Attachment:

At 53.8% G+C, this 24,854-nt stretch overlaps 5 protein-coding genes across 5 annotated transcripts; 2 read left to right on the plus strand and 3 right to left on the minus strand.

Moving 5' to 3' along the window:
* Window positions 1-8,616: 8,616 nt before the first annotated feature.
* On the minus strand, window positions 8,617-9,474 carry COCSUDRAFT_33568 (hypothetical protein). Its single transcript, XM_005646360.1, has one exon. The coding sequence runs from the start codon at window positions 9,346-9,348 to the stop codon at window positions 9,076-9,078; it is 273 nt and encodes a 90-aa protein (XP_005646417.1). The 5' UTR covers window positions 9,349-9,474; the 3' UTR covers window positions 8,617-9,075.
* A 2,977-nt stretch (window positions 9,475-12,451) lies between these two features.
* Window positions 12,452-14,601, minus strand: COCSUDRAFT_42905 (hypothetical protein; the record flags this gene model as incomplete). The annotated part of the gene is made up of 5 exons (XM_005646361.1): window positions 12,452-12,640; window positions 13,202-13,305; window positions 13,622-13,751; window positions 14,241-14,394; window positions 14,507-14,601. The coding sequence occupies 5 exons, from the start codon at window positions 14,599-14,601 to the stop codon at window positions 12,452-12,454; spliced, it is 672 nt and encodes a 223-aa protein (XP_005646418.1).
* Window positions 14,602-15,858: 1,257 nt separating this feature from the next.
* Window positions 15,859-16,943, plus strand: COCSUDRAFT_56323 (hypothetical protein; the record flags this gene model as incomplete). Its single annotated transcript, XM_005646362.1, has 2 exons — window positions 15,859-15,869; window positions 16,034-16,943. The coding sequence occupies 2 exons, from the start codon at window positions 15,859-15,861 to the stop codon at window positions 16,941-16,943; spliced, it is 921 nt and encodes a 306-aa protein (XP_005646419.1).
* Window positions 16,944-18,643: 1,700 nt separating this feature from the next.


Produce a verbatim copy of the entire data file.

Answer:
At 53.8% G+C, this 24,854-nt stretch overlaps 5 protein-coding genes across 5 annotated transcripts; 2 read left to right on the plus strand and 3 right to left on the minus strand.

Moving 5' to 3' along the window:
* Window positions 1-8,616: 8,616 nt before the first annotated feature.
* On the minus strand, window positions 8,617-9,474 carry COCSUDRAFT_33568 (hypothetical protein). Its single transcript, XM_005646360.1, has one exon. The coding sequence runs from the start codon at window positions 9,346-9,348 to the stop codon at window positions 9,076-9,078; it is 273 nt and encodes a 90-aa protein (XP_005646417.1). The 5' UTR covers window positions 9,349-9,474; the 3' UTR covers window positions 8,617-9,075.
* A 2,977-nt stretch (window positions 9,475-12,451) lies between these two features.
* Window positions 12,452-14,601, minus strand: COCSUDRAFT_42905 (hypothetical protein; the record flags this gene model as incomplete). The annotated part of the gene is made up of 5 exons (XM_005646361.1): window positions 12,452-12,640; window positions 13,202-13,305; window positions 13,622-13,751; window positions 14,241-14,394; window positions 14,507-14,601. The coding sequence occupies 5 exons, from the start codon at window positions 14,599-14,601 to the stop codon at window positions 12,452-12,454; spliced, it is 672 nt and encodes a 223-aa protein (XP_005646418.1).
* Window positions 14,602-15,858: 1,257 nt separating this feature from the next.
* Window positions 15,859-16,943, plus strand: COCSUDRAFT_56323 (hypothetical protein; the record flags this gene model as incomplete). Its single annotated transcript, XM_005646362.1, has 2 exons — window positions 15,859-15,869; window positions 16,034-16,943. The coding sequence occupies 2 exons, from the start codon at window positions 15,859-15,861 to the stop codon at window positions 16,941-16,943; spliced, it is 921 nt and encodes a 306-aa protein (XP_005646419.1).
* Window positions 16,944-18,643: 1,700 nt separating this feature from the next.